Underwhelming build-up to A-League Men grand final fails to justify controversial NSW deal

When the deal to sell hosting rights for its next three men’s and women’s grand finals to Destination NSW was announced, A-Leagues’ chief executive Danny Townsend spoke of the vindicating qualities of the “fullness of time”. This elixir to heal all wounds would eventually produce a level begrudging understanding, if not appreciation, from a furious supporter base.

As a strategy, it’s simple. Persevere through initial scepticism before delivering something that forces naysayers, through gritted teeth if needed, to acknowledge that perhaps the whole idea had some merit.

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Heading into this weekend’s ALM decider between Melbourne City and Central Coast Mariners, though, ill feeling towards league administrators remains stubbornly persistent. It may not be as visceral as the riotous fury of six months ago, but a day out from the first men’s title decider under the deal, it is still deep-seated and contemptuous.

Which brings us to the inaugural Festival of Football. Envisioned as a weeklong celebration of the local game, the concept was supposed to provide a foundational underpinning for the initial deal with Destination NSW. It gave a sense of purpose and legitimacy beyond a simple deal to host the league’s biggest games. It wasn’t about a quick cash-grab, but the creation of a tentpole event that would elevate the game in the public’s consciousness and establish a week on the sporting calendar that was its own. To plan festivities that would do this concept justice, it was said, it needed a fixed location and government backing.

The festival became one of the most critical measures of the deal’s success and, importantly, a tangible deliverable. Other touted benefits were nebulous – hard to quantify, undermined by mixed or inconsistent messaging, or obscured by commercial in-confidence deals – but the festival was highly visible by design; an opportunity for fans to see and judge for themselves.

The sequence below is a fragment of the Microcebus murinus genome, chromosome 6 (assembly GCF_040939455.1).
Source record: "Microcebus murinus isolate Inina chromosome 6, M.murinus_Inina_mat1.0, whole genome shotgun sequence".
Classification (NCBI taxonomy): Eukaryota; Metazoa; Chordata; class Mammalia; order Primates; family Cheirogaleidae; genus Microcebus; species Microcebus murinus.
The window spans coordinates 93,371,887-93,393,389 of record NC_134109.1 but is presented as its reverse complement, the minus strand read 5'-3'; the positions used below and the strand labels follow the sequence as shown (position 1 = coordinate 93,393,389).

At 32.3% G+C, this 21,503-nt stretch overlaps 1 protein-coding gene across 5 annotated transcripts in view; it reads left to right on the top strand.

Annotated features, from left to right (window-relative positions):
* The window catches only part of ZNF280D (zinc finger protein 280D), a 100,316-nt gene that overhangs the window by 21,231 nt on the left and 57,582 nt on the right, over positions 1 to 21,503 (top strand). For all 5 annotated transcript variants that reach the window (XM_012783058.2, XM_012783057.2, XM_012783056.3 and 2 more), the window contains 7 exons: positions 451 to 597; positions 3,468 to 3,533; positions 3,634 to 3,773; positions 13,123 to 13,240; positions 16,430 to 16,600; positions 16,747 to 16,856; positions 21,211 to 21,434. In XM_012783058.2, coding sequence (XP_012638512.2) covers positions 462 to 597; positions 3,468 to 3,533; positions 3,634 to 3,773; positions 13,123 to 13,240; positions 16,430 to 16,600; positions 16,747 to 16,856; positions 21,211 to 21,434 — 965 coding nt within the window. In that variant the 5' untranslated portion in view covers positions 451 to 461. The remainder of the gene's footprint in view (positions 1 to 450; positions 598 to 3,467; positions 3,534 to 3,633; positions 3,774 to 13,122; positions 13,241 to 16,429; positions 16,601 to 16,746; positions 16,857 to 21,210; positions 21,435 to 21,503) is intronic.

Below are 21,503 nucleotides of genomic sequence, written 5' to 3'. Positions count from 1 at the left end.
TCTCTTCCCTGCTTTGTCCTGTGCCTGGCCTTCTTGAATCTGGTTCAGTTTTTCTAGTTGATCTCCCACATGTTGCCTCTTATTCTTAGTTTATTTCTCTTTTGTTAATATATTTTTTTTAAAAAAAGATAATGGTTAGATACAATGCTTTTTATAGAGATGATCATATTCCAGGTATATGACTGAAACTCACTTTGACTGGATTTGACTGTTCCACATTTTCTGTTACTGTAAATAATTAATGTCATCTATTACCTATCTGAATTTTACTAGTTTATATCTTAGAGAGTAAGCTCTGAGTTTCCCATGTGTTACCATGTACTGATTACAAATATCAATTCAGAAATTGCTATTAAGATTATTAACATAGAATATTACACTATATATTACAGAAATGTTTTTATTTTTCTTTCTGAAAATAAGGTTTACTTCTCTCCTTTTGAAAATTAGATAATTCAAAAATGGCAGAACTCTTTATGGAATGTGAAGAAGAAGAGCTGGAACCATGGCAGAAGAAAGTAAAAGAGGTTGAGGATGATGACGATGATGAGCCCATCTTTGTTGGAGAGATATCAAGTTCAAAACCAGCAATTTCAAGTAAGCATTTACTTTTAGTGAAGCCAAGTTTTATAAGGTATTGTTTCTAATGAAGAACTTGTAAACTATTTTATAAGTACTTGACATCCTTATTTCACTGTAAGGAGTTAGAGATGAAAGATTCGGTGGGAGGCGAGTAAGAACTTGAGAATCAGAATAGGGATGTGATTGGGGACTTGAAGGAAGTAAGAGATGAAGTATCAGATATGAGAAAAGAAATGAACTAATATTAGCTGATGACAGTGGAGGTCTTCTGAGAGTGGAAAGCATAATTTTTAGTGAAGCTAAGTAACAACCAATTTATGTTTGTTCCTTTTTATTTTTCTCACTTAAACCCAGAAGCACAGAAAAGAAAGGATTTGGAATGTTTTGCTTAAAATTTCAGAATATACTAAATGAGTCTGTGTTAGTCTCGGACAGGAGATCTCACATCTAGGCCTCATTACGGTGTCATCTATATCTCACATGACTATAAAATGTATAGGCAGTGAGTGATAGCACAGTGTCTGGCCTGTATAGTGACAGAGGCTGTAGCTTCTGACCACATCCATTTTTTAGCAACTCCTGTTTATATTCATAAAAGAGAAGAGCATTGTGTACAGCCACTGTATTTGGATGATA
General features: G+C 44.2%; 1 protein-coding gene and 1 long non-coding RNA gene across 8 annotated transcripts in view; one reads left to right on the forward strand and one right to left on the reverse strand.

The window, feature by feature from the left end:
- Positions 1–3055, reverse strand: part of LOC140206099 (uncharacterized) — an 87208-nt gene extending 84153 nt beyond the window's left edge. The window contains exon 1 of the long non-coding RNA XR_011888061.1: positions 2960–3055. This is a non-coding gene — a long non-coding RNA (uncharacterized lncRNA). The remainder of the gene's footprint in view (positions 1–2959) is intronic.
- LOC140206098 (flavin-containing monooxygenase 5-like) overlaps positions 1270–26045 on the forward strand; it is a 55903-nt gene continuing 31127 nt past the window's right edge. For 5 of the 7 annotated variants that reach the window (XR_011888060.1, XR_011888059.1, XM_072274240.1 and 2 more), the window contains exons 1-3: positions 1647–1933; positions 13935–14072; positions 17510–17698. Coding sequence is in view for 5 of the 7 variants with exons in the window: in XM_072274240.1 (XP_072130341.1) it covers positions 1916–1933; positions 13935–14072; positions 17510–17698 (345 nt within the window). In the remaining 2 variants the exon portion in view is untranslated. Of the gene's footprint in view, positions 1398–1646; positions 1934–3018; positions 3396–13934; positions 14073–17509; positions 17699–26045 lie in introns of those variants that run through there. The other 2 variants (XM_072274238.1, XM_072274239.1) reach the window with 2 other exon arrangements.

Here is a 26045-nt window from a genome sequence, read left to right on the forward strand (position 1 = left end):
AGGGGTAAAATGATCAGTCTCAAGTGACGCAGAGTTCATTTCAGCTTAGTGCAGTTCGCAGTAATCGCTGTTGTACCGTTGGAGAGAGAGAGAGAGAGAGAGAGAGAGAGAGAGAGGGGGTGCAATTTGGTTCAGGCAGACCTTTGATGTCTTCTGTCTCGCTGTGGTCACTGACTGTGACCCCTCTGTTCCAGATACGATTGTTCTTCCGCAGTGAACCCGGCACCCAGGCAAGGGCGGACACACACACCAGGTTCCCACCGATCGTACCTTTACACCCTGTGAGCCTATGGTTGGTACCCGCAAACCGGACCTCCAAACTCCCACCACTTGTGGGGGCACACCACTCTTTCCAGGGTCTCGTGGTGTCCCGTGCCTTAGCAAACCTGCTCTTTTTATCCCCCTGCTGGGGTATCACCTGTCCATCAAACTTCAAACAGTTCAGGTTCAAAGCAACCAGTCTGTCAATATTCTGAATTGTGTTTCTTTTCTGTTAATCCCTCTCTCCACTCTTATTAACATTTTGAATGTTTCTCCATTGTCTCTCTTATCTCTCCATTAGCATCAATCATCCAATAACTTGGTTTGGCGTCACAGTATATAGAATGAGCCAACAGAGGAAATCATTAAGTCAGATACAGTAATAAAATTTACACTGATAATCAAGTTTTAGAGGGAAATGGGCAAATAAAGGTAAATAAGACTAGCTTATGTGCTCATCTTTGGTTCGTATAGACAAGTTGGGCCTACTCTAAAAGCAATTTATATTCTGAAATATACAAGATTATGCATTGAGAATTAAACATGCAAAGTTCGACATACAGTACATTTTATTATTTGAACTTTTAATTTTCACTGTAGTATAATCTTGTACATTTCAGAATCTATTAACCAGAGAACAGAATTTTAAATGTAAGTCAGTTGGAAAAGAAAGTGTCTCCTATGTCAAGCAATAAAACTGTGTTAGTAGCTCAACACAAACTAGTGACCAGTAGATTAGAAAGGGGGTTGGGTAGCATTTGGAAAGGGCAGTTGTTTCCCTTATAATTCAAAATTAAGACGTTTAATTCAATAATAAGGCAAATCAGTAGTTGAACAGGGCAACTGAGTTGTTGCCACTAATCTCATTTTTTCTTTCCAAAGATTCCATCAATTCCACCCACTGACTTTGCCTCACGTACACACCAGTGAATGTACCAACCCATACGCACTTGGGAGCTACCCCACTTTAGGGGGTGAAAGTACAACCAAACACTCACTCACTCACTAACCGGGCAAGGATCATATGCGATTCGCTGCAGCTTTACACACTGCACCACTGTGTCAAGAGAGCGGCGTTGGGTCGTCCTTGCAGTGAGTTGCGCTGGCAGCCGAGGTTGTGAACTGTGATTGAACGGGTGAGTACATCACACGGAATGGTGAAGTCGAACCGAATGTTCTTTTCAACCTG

Cold as the comfort would be, a well-executed event would provide some level of evidence to jilted supporters that their loyalty had not been discarded for indiscernible benefit and that the league was genuinely creating something worthwhile. Simultaneously, it would bring quiet or less engaged consumers through the door.

Now, it’s ALM grand final week and the festival is upon us. Cue the party horns.

On Wednesday, the league staged a NSW parliamentary reception, allowing access to the halls of power that would not have been possible without a deal for a fixed host. On Thursday, the league will mark the Dolan-Warren Awards at the Star Casino. And for the festival’s main event, there will be a free grand final party at Moore Park on Friday, planning for which, according to officials, has been under way for months thanks to that fixed location.

No doubt those in attendance will have fun. There will be music, street food, fireworks and five-a-side games. Beyond what the league has described as significant government, corporate and media interest, officials are touting a bumper grand final crowd (the NSW-based Mariners are sending 17 coaches down the Pacific Motorway to spare any blushes on the attendance front).

Yet none of this is a zero-sum game. To not consider this week against a broader context of the Destination NSW deal is to miss the woods for the trees.

A year on from 70,174 watching the A-League All-Stars clash with Barcelona just three days out from the grand final, a similar fixture against Bayern Munich fell through after an 11th-hour withdrawal by the German giants. Attempts to find a replacement came to nought and the festival’s biggest attraction for the neutral fan or football tourist is now absent. The A-Leagues’ calendars also prevented any kind of crossover between the men’s and women’s deciders this year.

Given expectations around the event, there is scant evidence of the “week-long extravaganza” touted six months ago that would capture the imagination of football and non-football fans alike. Nor is there much to justify the loss of an opportunity to host a grand final for non-Sydney-based clubs.

Compounding matters, a two-week break between the semi-finals and the final – a buffer against Covid disruption that may be scrapped in future years – has sapped momentum.

Given the underlying role of legitimisation that the festival plays, perceptions, in this case, absolutely matter. Theatregoers provide energy, but it is the rusted-on fans who give football life. For them, mostly watching on at home as the festival gets under way, the fullness of time is yet to arrive.